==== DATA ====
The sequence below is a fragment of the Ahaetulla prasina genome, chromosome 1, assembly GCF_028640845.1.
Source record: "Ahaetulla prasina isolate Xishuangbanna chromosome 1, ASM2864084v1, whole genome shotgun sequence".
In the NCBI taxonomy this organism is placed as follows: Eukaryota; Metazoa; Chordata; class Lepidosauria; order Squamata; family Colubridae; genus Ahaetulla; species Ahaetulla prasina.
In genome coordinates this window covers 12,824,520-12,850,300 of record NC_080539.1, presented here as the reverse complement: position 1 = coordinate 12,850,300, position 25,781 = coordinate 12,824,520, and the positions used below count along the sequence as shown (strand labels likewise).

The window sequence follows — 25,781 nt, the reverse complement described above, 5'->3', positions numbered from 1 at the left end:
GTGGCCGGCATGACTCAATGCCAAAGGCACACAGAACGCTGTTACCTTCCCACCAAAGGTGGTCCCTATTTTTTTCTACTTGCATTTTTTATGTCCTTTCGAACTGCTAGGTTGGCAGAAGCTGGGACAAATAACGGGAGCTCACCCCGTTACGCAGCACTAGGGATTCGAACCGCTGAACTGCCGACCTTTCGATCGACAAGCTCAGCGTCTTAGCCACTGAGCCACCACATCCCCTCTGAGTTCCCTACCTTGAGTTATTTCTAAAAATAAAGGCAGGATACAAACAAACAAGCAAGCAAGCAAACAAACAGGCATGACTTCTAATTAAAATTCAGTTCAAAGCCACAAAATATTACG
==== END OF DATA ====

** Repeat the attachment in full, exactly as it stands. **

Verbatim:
The sequence below is a fragment of the Ahaetulla prasina genome, chromosome 1, assembly GCF_028640845.1.
Source record: "Ahaetulla prasina isolate Xishuangbanna chromosome 1, ASM2864084v1, whole genome shotgun sequence".
In the NCBI taxonomy this organism is placed as follows: Eukaryota; Metazoa; Chordata; class Lepidosauria; order Squamata; family Colubridae; genus Ahaetulla; species Ahaetulla prasina.
In genome coordinates this window covers 12,824,520-12,850,300 of record NC_080539.1, presented here as the reverse complement: position 1 = coordinate 12,850,300, position 25,781 = coordinate 12,824,520, and the positions used below count along the sequence as shown (strand labels likewise).

The window sequence follows — 25,781 nt, the reverse complement described above, 5'->3', positions numbered from 1 at the left end:
GTGGCCGGCATGACTCAATGCCAAAGGCACACAGAACGCTGTTACCTTCCCACCAAAGGTGGTCCCTATTTTTTTCTACTTGCATTTTTTATGTCCTTTCGAACTGCTAGGTTGGCAGAAGCTGGGACAAATAACGGGAGCTCACCCCGTTACGCAGCACTAGGGATTCGAACCGCTGAACTGCCGACCTTTCGATCGACAAGCTCAGCGTCTTAGCCACTGAGCCACCACATCCCCTCTGAGTTCCCTACCTTGAGTTATTTCTAAAAATAAAGGCAGGATACAAACAAACAAGCAAGCAAGCAAACAAACAGGCATGACTTCTAATTAAAATTCAGTTCAAAGCCACAAAATATTACG